The Run of Play is a blog about
the wonder and terror of soccer.
We left the window open during a match in October 2007 and a strange wind blew into the room.
Now we walk the forgotten byways of football with a lonely tread, searching for the beautiful, the bewildering, the haunting, and the absurd.
Zach Dundas, Fredorrarci, Alan Jacobs, Supriya Nair, Richard Whittall
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What did Big Phil do to those guys? For a long time—say, from the latter days of Mourinho through the start of the Hiddink Intercession—the Chelsea dressing room was a hive of choler and pique. The players visibly didn’t like each other, didn’t trust their manager (whoever he happened to be), and generally had the air of passengers who have all privately concluded that the ship they are on is sinking as they eye the exits and edge toward the only lifeboat. Watching them was like seeing the Beatles break up week after week after week. Toward the end of the 2007-08 season, I wrote that “a diagram tracing all the lines of resentment and angles of dislike running through the changing room right now would look eerily like Rinus Michels’s plan for Total Football.”
Now? Now they love each other. It’s the same players, the same quasi-frustrating quasi-underachievement, but the mood has gone from “trapped in a mine with a man who might want to eat you” to “stuck at the top of a Ferris wheel with an extremely pretty girl.”
For me, the key moment in the game today (which did in fact move them to the top of the Ferris wheel, if you can imagine a Ferris wheel sponsored by Barclays and somehow able to hoist the weight of Portsmouth) came during the most meaningless passage, the celebration of Malouda’s stoppage-time, cake-frosting goal. Malouda and Drogba went tearing toward the crowd with their arms raised, Malouda because he scored the goal and Drogba because he created it and because screaming at the top of his lungs and running at people who love him is his fallback behavior at this point. Ballack followed along behind them and tried to wrap them in a hug. They were busy posing for the fans and ignored him.
Instead of turning back to celebrate with Lampard or playing to the crowd himself, Ballack just stood there behind Drogba, patiently waiting until he was able to turn him around and get his arms around him. Then these two players, who almost came to blows during the Champions League final two years ago, held onto each other while the rest of the team ran up around them and joined them in a group embrace. The message was as clear as awkward man-hug maneuvering can possibly be: We are united, the past is behind us, we’re happy to be playing together now and we’re in this as a team. It was like watching the Beatles get back together, only if the Beatles were willing to party with Ashley Cole. The romance was so infectious that Roman Abramovich, from his seat in the stands several hundred feet away, actually tried to smile, and succeeded in making himself look as though he’d swallowed a slightly less unpleasant-tasting gecko.
So what happened? I think it must have been Big Phil. The media and the players gave all the credit to Hiddink, and now seem to be transferring it all over to Ancelotti, but that doesn’t seem quite right to me. Like a Sandra Bullock/Keanu Reeves love scene or postwar lodge meeting full of men in velvet fezzes, this has the crackle of camaraderie forged through a shared traumatic experience. Whatever his shortcomings as a Premier League manager—actually, that “whatever” should probably read “thanks to”—Big Phil seriously freaked these men out, to the point that now, no matter who’s managing them, they’re just happy the horror is over and determined to make it work. Did he hit them? Did he call them names? Did he come to training in a bathrobe and cigar, like a tycoon at the beach? I don’t know. But whatever he did, it’s working.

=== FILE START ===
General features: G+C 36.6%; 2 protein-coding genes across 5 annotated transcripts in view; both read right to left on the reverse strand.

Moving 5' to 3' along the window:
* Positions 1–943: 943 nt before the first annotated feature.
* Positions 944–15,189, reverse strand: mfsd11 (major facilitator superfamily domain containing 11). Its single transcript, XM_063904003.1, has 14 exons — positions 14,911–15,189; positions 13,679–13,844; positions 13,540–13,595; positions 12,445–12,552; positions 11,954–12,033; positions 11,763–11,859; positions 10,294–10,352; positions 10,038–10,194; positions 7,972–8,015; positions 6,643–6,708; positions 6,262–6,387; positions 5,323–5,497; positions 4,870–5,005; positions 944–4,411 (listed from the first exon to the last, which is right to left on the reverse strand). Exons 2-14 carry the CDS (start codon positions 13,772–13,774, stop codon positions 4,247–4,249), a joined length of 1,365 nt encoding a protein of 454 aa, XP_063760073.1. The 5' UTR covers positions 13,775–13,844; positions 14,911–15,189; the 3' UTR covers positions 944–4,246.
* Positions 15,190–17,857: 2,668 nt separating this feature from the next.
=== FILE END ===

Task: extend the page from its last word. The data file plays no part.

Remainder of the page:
As for Liverpool, the fact that I just used the Beatles to suggest how well Chelsea played in a match against Liverpool without ever stopping to think, “hey, that might seem weird, because the Beatles were from Liverpool,” probably tells the whole story of how Liverpool looked in the match. Their most indelible images, to be contrasted with Anelka’s magnificent Nike-silhouette volley, were the one of Reina’s slapstick dive at the end of the first half (he was fouled, then took a step, then turned into a cubist study of a horse being thrown down stairs) and the one of Sammy Lee planted on the sideline, apparently dressed in a windsock. Gerrard was nowhere, Carragher is going to need a doctor to take out the stitches Drogba left behind when he was sewing in his “Property of” nameplate, and Rafa is having one of those weeks where he’s overthought his selection decisions to the point that he’s completely outfoxed himself. (Aurélio as a central midfielder at midweek, Benayoun as a late substitute today. I sometimes imagine Wallace Shawn picking a team by trying to decide which cup has the poison in it.)
Nobody’s out of any races, and remember, these two teams are guaranteed to play each other at least 35 more times between now and the end of the season. But for today, Chelsea were Dr. Zhivago. Liverpool were the card they show at intermission to tell you to get a snack.
Read More: Chelsea, Liverpool, The Occasional Match Summary
by Brian Phillips · October 4, 2009[contact-form 5 'Email form']